6 Blessed are those who hunger and thirst for righteousness,
for they will be filled.
7 Blessed are the merciful,
for they will be shown mercy.
8 Blessed are the pure in heart,
for they will see God.
9 Blessed are the peacemakers,
for they will be called children of God.
10 Blessed are those who are persecuted because of righteousness,
for theirs is the kingdom of heaven.
11 “Blessed are you when people insult you, persecute you and falsely say all kinds of evil against you because of me. 12 Rejoice and be glad, because great is your reward in heaven, for in the same way they persecuted the prophets who were before you. (Matt. 5:2-12)
I like v. 8 that says the pure in heart. When God cleanses the heart, one can “see” God, not with the natural eye, of course, but with the eyes of the Spirit. No one needs to sacrifice animals to have a pure heart. In any case, in Jesus’s Jewish context, the Jewish believers in the Messiah would experience persecution, and they might not get rich off the gospel. Be prepared.
This blessing happened while he was ascending into heaven:
50 When he had led them out to the vicinity of Bethany, he lifted up his hands and blessed them. 51 While he was blessing them, he left them and was taken up into heaven. (Luke 24:50-51)
What did he say? Was it the Aaronic blessing in Num. 6:22-27? We don’t know, but it may have been a variation on it.
Here’s Paul’s promise of material blessing for those who are generous:
And God is able to bless you abundantly, so that in all things at all times, having all that you need, you will abound in every good work. (2 Cor. 9:8)
And Paul promises spiritual blessing of the highest order:
Praise be to the God and Father of our Lord Jesus Christ, who has blessed us in the heavenly realms with every spiritual blessing in Christ. (Eph. 1:3)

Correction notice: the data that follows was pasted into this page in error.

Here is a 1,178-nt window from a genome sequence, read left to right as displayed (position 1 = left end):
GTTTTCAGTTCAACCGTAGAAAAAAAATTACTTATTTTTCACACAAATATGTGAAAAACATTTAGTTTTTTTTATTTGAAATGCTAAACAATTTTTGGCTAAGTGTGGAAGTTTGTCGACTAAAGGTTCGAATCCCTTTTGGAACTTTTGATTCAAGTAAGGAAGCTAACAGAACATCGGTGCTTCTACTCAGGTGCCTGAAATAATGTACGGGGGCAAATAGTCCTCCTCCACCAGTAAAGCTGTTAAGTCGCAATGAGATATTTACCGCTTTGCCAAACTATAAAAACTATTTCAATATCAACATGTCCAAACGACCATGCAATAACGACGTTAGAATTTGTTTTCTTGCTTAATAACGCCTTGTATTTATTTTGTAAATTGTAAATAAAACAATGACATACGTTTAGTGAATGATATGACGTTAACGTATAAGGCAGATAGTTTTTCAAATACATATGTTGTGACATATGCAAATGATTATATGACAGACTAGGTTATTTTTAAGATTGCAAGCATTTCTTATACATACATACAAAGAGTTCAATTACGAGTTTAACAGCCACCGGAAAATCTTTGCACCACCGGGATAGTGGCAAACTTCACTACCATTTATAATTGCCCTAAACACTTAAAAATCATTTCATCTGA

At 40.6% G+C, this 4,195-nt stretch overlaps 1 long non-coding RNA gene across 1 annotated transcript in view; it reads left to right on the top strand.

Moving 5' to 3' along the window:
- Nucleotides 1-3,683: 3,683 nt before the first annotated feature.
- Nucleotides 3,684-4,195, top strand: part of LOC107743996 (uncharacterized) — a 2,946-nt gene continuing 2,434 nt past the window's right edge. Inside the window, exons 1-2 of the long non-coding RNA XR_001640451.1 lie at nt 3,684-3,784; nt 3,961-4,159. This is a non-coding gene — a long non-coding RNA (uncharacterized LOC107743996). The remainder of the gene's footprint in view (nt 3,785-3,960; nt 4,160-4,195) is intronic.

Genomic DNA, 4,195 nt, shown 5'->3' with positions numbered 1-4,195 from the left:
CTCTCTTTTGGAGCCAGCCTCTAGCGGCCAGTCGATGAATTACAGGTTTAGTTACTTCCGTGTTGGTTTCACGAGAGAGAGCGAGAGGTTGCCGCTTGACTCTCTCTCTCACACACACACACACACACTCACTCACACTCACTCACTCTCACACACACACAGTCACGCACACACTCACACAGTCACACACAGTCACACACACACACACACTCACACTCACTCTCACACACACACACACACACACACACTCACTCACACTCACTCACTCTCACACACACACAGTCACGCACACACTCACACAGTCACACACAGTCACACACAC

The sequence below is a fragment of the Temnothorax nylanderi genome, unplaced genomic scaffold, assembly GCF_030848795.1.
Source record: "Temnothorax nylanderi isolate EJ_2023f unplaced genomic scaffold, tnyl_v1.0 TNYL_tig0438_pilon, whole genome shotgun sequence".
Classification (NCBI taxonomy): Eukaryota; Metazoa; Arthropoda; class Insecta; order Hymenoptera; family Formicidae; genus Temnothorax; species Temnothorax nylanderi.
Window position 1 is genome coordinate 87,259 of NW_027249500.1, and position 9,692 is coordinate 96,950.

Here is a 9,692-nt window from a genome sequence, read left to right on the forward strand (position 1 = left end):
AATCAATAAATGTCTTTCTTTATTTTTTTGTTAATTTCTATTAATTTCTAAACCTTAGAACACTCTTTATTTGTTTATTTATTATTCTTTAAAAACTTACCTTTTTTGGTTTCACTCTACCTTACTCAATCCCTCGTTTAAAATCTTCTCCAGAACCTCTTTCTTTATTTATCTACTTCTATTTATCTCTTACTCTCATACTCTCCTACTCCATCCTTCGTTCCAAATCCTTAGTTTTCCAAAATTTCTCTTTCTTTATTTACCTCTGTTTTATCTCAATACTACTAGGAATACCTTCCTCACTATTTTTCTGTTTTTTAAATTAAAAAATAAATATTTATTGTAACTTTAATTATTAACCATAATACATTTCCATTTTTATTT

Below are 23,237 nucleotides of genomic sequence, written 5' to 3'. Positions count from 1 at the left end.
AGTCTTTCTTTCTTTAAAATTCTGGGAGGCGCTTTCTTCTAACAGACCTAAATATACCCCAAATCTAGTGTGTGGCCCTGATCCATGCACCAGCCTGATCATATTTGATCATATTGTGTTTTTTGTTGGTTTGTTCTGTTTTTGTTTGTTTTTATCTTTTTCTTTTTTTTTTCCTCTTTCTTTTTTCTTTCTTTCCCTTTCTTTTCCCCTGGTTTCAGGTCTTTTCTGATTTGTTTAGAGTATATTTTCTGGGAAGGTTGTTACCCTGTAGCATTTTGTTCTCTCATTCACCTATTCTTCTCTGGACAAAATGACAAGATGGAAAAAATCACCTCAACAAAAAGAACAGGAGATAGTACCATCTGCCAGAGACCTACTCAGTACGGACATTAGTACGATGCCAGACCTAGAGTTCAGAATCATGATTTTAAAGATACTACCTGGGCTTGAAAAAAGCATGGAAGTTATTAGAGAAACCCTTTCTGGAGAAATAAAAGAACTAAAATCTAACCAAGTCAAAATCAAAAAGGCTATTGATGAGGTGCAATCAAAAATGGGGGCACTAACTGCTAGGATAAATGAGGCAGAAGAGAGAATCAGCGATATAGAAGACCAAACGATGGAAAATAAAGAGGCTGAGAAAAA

Then he lists them for those who are in Christ–converted and surrendered to him and invited his Spirit into their hearts. The first chapter of Ephesians is worth a look. Powerful.
When Moses and Aaron left the tent of meeting (tabernacle), the glory of the Lord appeared to them. God came down in his manifest presence. Then fire came out from the presence of the Lord and consumed the burnt offering. This speaks of the fire of purity and divine presence. This holiness and awesomeness sets up the next chapter when two of Aaron’s sons will undergo instant judgment. More explanation on that in the next post.
How did people react? They shouted for joy and fell facedown. These are not two contradictory reactions. One can be joyful and filled with the awe of God. One can even shout the joy, while falling facedown.
How does this post help me grown in Christ?
Let me quote a particularly rich passage:
14 Therefore, since we have a great high priest who has ascended into heaven,[f] Jesus the Son of God, let us hold firmly to the faith we profess. 15 For we do not have a high priest who is unable to empathize with our weaknesses, but we have one who has been tempted in every way, just as we are—yet he did not sin. 16 Let us then approach God’s throne of grace with confidence, so that we may receive mercy and find grace to help us in our time of need. (Heb. 4:14-16)
Jesus is the great high priest and the Son of God. He is not a distant high priest who is so holy that he cannot empathize with our weaknesses. It is comforting to know that he was tempted in every way as we were, but his sacrifice was perfect, because he was without sin (recall the instruction that the animals had to be without defect). The greatest thing of all is that God’s holy and awesome presence is not so scary that we should not approach the throne of grace. We can. To what purpose? To receive mercy and find grace in our time of need.
This grace and mercy goes in the opposite direction of what we will see in the next chapter.